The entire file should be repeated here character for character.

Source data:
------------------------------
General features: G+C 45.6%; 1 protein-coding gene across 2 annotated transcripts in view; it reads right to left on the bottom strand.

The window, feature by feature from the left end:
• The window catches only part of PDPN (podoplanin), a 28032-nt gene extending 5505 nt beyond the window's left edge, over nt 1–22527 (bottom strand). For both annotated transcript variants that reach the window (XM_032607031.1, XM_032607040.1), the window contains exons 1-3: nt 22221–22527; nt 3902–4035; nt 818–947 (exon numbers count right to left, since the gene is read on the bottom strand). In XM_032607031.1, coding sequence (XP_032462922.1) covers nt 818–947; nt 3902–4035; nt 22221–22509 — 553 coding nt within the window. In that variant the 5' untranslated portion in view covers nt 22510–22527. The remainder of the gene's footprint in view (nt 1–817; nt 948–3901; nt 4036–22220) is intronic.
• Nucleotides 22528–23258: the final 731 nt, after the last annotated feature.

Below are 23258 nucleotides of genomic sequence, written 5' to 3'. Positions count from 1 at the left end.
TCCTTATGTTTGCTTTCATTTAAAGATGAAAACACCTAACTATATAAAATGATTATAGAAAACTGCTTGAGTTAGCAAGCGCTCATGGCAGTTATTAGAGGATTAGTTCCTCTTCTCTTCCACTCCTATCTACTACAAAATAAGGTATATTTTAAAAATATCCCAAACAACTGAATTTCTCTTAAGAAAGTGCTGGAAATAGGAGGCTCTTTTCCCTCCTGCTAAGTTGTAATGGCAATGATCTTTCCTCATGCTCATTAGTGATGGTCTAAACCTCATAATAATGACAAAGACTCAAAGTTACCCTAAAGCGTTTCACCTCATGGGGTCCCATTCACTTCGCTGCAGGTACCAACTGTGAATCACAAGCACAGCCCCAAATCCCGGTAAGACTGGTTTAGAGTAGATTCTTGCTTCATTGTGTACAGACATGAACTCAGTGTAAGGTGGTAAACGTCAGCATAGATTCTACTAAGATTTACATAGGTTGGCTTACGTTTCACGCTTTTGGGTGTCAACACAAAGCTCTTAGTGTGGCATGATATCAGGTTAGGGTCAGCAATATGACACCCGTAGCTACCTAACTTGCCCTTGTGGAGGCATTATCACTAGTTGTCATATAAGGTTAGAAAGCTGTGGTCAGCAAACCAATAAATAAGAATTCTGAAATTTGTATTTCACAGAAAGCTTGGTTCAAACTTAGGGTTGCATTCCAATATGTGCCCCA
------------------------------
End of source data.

General features: G+C 45.6%; 1 protein-coding gene across 2 annotated transcripts in view; it reads right to left on the bottom strand.

The window, feature by feature from the left end:
• The window catches only part of PDPN (podoplanin), a 28032-nt gene extending 5505 nt beyond the window's left edge, over nt 1–22527 (bottom strand). For both annotated transcript variants that reach the window (XM_032607031.1, XM_032607040.1), the window contains exons 1-3: nt 22221–22527; nt 3902–4035; nt 818–947 (exon numbers count right to left, since the gene is read on the bottom strand). In XM_032607031.1, coding sequence (XP_032462922.1) covers nt 818–947; nt 3902–4035; nt 22221–22509 — 553 coding nt within the window. In that variant the 5' untranslated portion in view covers nt 22510–22527. The remainder of the gene's footprint in view (nt 1–817; nt 948–3901; nt 4036–22220) is intronic.
• Nucleotides 22528–23258: the final 731 nt, after the last annotated feature.

Below are 23258 nucleotides of genomic sequence, written 5' to 3'. Positions count from 1 at the left end.
TCCTTATGTTTGCTTTCATTTAAAGATGAAAACACCTAACTATATAAAATGATTATAGAAAACTGCTTGAGTTAGCAAGCGCTCATGGCAGTTATTAGAGGATTAGTTCCTCTTCTCTTCCACTCCTATCTACTACAAAATAAGGTATATTTTAAAAATATCCCAAACAACTGAATTTCTCTTAAGAAAGTGCTGGAAATAGGAGGCTCTTTTCCCTCCTGCTAAGTTGTAATGGCAATGATCTTTCCTCATGCTCATTAGTGATGGTCTAAACCTCATAATAATGACAAAGACTCAAAGTTACCCTAAAGCGTTTCACCTCATGGGGTCCCATTCACTTCGCTGCAGGTACCAACTGTGAATCACAAGCACAGCCCCAAATCCCGGTAAGACTGGTTTAGAGTAGATTCTTGCTTCATTGTGTACAGACATGAACTCAGTGTAAGGTGGTAAACGTCAGCATAGATTCTACTAAGATTTACATAGGTTGGCTTACGTTTCACGCTTTTGGGTGTCAACACAAAGCTCTTAGTGTGGCATGATATCAGGTTAGGGTCAGCAATATGACACCCGTAGCTACCTAACTTGCCCTTGTGGAGGCATTATCACTAGTTGTCATATAAGGTTAGAAAGCTGTGGTCAGCAAACCAATAAATAAGAATTCTGAAATTTGTATTTCACAGAAAGCTTGGTTCAAACTTAGGGTTGCATTCCAATATGTGCCCCA